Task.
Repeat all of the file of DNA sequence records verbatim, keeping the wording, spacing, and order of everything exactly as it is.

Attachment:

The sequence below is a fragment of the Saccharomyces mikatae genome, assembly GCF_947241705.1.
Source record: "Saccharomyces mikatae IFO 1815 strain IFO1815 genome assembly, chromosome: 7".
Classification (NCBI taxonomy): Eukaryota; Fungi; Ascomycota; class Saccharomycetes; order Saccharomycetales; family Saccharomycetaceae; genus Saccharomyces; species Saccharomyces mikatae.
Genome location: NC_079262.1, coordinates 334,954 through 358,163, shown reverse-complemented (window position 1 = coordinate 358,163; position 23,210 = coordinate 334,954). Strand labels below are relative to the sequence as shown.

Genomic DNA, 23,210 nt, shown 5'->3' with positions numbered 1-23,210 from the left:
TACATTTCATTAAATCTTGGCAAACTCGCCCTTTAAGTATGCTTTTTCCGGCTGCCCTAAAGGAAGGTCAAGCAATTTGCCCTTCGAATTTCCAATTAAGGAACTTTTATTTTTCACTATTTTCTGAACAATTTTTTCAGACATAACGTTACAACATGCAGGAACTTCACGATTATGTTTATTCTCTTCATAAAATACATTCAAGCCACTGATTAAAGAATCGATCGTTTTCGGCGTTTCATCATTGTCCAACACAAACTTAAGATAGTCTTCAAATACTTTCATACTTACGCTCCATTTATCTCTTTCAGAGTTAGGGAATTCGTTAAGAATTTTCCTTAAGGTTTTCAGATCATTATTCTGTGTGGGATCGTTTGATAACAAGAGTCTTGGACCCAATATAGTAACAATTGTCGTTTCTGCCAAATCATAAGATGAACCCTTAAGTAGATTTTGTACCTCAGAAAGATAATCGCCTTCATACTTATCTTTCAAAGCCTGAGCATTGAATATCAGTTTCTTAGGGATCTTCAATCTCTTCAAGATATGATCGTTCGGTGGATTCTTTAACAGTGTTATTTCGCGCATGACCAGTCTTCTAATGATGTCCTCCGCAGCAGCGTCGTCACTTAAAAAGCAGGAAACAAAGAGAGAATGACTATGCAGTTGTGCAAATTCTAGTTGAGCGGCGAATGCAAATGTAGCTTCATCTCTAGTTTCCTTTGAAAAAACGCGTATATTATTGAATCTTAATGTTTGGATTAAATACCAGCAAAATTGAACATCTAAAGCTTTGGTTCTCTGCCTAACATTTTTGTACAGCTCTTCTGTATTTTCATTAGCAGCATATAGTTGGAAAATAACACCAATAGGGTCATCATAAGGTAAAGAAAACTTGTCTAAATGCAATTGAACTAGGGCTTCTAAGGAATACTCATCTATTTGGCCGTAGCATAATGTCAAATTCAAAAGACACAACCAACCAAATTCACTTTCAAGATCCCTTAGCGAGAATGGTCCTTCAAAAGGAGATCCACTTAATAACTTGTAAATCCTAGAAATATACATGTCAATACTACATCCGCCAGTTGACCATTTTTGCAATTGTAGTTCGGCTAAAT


The sequence below is a fragment of the Saccharomyces mikatae genome, assembly GCF_947241705.1.
Source record: "Saccharomyces mikatae IFO 1815 strain IFO1815 genome assembly, chromosome: 7".
Classification (NCBI taxonomy): Eukaryota; Fungi; Ascomycota; class Saccharomycetes; order Saccharomycetales; family Saccharomycetaceae; genus Saccharomyces; species Saccharomyces mikatae.
Genome location: NC_079262.1, coordinates 334,954 through 358,163, shown reverse-complemented (window position 1 = coordinate 358,163; position 23,210 = coordinate 334,954). Strand labels below are relative to the sequence as shown.

Genomic DNA, 23,210 nt, shown 5'->3' with positions numbered 1-23,210 from the left:
TACATTTCATTAAATCTTGGCAAACTCGCCCTTTAAGTATGCTTTTTCCGGCTGCCCTAAAGGAAGGTCAAGCAATTTGCCCTTCGAATTTCCAATTAAGGAACTTTTATTTTTCACTATTTTCTGAACAATTTTTTCAGACATAACGTTACAACATGCAGGAACTTCACGATTATGTTTATTCTCTTCATAAAATACATTCAAGCCACTGATTAAAGAATCGATCGTTTTCGGCGTTTCATCATTGTCCAACACAAACTTAAGATAGTCTTCAAATACTTTCATACTTACGCTCCATTTATCTCTTTCAGAGTTAGGGAATTCGTTAAGAATTTTCCTTAAGGTTTTCAGATCATTATTCTGTGTGGGATCGTTTGATAACAAGAGTCTTGGACCCAATATAGTAACAATTGTCGTTTCTGCCAAATCATAAGATGAACCCTTAAGTAGATTTTGTACCTCAGAAAGATAATCGCCTTCATACTTATCTTTCAAAGCCTGAGCATTGAATATCAGTTTCTTAGGGATCTTCAATCTCTTCAAGATATGATCGTTCGGTGGATTCTTTAACAGTGTTATTTCGCGCATGACCAGTCTTCTAATGATGTCCTCCGCAGCAGCGTCGTCACTTAAAAAGCAGGAAACAAAGAGAGAATGACTATGCAGTTGTGCAAATTCTAGTTGAGCGGCGAATGCAAATGTAGCTTCATCTCTAGTTTCCTTTGAAAAAACGCGTATATTATTGAATCTTAATGTTTGGATTAAATACCAGCAAAATTGAACATCTAAAGCTTTGGTTCTCTGCCTAACATTTTTGTACAGCTCTTCTGTATTTTCATTAGCAGCATATAGTTGGAAAATAACACCAATAGGGTCATCATAAGGTAAAGAAAACTTGTCTAAATGCAATTGAACTAGGGCTTCTAAGGAATACTCATCTATTTGGCCGTAGCATAATGTCAAATTCAAAAGACACAACCAACCAAATTCACTTTCAAGATCCCTTAGCGAGAATGGTCCTTCAAAAGGAGATCCACTTAATAACTTGTAAATCCTAGAAATATACATGTCAATACTACATCCGCCAGTTGACCATTTTTGCAATTGTAGTTCGGCTAAAT